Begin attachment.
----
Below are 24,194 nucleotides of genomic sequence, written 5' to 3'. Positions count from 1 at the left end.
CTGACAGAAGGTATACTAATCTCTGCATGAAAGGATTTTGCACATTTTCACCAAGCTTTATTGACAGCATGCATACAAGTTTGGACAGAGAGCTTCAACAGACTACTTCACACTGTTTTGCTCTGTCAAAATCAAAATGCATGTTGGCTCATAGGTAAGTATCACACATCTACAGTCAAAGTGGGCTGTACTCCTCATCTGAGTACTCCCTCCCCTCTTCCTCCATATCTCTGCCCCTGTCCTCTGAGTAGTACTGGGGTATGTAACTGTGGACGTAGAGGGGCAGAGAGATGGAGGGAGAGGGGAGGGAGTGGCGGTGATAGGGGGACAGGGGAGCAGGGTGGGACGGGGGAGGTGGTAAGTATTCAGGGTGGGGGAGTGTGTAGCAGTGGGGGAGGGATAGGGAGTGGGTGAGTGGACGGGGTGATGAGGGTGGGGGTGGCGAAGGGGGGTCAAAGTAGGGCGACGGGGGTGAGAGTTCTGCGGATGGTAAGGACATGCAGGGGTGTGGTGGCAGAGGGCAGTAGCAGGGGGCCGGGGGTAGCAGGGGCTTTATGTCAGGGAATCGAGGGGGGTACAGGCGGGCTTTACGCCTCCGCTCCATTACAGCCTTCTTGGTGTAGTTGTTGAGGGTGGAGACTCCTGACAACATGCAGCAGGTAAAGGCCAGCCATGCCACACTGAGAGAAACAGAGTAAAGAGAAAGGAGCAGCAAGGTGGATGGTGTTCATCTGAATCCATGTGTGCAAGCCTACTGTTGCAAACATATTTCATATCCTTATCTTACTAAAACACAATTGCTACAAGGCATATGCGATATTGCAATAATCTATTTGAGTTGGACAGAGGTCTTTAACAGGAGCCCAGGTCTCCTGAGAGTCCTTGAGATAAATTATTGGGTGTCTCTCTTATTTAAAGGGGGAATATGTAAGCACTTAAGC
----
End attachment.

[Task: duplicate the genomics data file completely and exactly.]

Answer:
Below are 24,194 nucleotides of genomic sequence, written 5' to 3'. Positions count from 1 at the left end.
CTGACAGAAGGTATACTAATCTCTGCATGAAAGGATTTTGCACATTTTCACCAAGCTTTATTGACAGCATGCATACAAGTTTGGACAGAGAGCTTCAACAGACTACTTCACACTGTTTTGCTCTGTCAAAATCAAAATGCATGTTGGCTCATAGGTAAGTATCACACATCTACAGTCAAAGTGGGCTGTACTCCTCATCTGAGTACTCCCTCCCCTCTTCCTCCATATCTCTGCCCCTGTCCTCTGAGTAGTACTGGGGTATGTAACTGTGGACGTAGAGGGGCAGAGAGATGGAGGGAGAGGGGAGGGAGTGGCGGTGATAGGGGGACAGGGGAGCAGGGTGGGACGGGGGAGGTGGTAAGTATTCAGGGTGGGGGAGTGTGTAGCAGTGGGGGAGGGATAGGGAGTGGGTGAGTGGACGGGGTGATGAGGGTGGGGGTGGCGAAGGGGGGTCAAAGTAGGGCGACGGGGGTGAGAGTTCTGCGGATGGTAAGGACATGCAGGGGTGTGGTGGCAGAGGGCAGTAGCAGGGGGCCGGGGGTAGCAGGGGCTTTATGTCAGGGAATCGAGGGGGGTACAGGCGGGCTTTACGCCTCCGCTCCATTACAGCCTTCTTGGTGTAGTTGTTGAGGGTGGAGACTCCTGACAACATGCAGCAGGTAAAGGCCAGCCATGCCACACTGAGAGAAACAGAGTAAAGAGAAAGGAGCAGCAAGGTGGATGGTGTTCATCTGAATCCATGTGTGCAAGCCTACTGTTGCAAACATATTTCATATCCTTATCTTACTAAAACACAATTGCTACAAGGCATATGCGATATTGCAATAATCTATTTGAGTTGGACAGAGGTCTTTAACAGGAGCCCAGGTCTCCTGAGAGTCCTTGAGATAAATTATTGGGTGTCTCTCTTATTTAAAGGGGGAATATGTAAGCACTTAAGC